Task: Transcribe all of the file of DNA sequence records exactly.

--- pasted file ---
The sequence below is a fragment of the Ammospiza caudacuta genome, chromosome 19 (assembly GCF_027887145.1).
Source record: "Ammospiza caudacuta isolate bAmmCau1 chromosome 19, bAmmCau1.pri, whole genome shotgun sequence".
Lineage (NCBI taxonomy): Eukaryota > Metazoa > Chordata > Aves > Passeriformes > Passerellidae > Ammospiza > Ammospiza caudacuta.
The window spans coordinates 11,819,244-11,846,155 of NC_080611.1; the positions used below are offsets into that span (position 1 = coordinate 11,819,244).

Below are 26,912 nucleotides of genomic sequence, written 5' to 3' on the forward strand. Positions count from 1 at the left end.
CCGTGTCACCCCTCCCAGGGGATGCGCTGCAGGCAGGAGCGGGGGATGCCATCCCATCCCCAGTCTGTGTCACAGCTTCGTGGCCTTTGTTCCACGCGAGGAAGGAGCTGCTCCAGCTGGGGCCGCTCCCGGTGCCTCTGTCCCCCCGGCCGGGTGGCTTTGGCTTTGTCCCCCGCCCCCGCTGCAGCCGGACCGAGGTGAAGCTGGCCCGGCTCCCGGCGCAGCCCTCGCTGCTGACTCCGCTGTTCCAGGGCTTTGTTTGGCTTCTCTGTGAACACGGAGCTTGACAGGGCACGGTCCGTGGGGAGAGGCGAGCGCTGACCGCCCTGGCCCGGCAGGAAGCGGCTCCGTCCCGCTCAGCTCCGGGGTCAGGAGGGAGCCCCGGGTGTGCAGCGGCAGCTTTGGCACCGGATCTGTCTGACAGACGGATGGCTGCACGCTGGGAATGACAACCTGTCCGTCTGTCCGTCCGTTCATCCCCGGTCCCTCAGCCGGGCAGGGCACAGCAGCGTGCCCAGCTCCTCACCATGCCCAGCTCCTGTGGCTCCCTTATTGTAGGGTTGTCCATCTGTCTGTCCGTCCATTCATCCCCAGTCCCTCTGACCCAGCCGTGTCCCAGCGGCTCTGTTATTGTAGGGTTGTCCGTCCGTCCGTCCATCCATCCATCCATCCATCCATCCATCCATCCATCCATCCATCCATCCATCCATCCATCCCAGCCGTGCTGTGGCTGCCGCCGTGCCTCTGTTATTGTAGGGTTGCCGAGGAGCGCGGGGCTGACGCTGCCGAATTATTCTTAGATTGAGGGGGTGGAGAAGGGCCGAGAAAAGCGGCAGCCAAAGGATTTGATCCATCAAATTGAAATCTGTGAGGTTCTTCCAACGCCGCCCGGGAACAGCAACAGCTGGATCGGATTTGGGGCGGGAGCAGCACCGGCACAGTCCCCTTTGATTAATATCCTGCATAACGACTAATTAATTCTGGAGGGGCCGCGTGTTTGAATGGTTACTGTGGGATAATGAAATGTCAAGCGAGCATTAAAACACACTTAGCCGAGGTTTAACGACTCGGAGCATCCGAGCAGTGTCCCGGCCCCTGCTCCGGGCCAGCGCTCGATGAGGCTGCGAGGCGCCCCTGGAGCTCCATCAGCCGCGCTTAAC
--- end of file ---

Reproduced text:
The sequence below is a fragment of the Ammospiza caudacuta genome, chromosome 19 (assembly GCF_027887145.1).
Source record: "Ammospiza caudacuta isolate bAmmCau1 chromosome 19, bAmmCau1.pri, whole genome shotgun sequence".
Lineage (NCBI taxonomy): Eukaryota > Metazoa > Chordata > Aves > Passeriformes > Passerellidae > Ammospiza > Ammospiza caudacuta.
The window spans coordinates 11,819,244-11,846,155 of NC_080611.1; the positions used below are offsets into that span (position 1 = coordinate 11,819,244).

Below are 26,912 nucleotides of genomic sequence, written 5' to 3' on the forward strand. Positions count from 1 at the left end.
CCGTGTCACCCCTCCCAGGGGATGCGCTGCAGGCAGGAGCGGGGGATGCCATCCCATCCCCAGTCTGTGTCACAGCTTCGTGGCCTTTGTTCCACGCGAGGAAGGAGCTGCTCCAGCTGGGGCCGCTCCCGGTGCCTCTGTCCCCCCGGCCGGGTGGCTTTGGCTTTGTCCCCCGCCCCCGCTGCAGCCGGACCGAGGTGAAGCTGGCCCGGCTCCCGGCGCAGCCCTCGCTGCTGACTCCGCTGTTCCAGGGCTTTGTTTGGCTTCTCTGTGAACACGGAGCTTGACAGGGCACGGTCCGTGGGGAGAGGCGAGCGCTGACCGCCCTGGCCCGGCAGGAAGCGGCTCCGTCCCGCTCAGCTCCGGGGTCAGGAGGGAGCCCCGGGTGTGCAGCGGCAGCTTTGGCACCGGATCTGTCTGACAGACGGATGGCTGCACGCTGGGAATGACAACCTGTCCGTCTGTCCGTCCGTTCATCCCCGGTCCCTCAGCCGGGCAGGGCACAGCAGCGTGCCCAGCTCCTCACCATGCCCAGCTCCTGTGGCTCCCTTATTGTAGGGTTGTCCATCTGTCTGTCCGTCCATTCATCCCCAGTCCCTCTGACCCAGCCGTGTCCCAGCGGCTCTGTTATTGTAGGGTTGTCCGTCCGTCCGTCCATCCATCCATCCATCCATCCATCCATCCATCCATCCATCCATCCATCCATCCATCCATCCCAGCCGTGCTGTGGCTGCCGCCGTGCCTCTGTTATTGTAGGGTTGCCGAGGAGCGCGGGGCTGACGCTGCCGAATTATTCTTAGATTGAGGGGGTGGAGAAGGGCCGAGAAAAGCGGCAGCCAAAGGATTTGATCCATCAAATTGAAATCTGTGAGGTTCTTCCAACGCCGCCCGGGAACAGCAACAGCTGGATCGGATTTGGGGCGGGAGCAGCACCGGCACAGTCCCCTTTGATTAATATCCTGCATAACGACTAATTAATTCTGGAGGGGCCGCGTGTTTGAATGGTTACTGTGGGATAATGAAATGTCAAGCGAGCATTAAAACACACTTAGCCGAGGTTTAACGACTCGGAGCATCCGAGCAGTGTCCCGGCCCCTGCTCCGGGCCAGCGCTCGATGAGGCTGCGAGGCGCCCCTGGAGCTCCATCAGCCGCGCTTAAC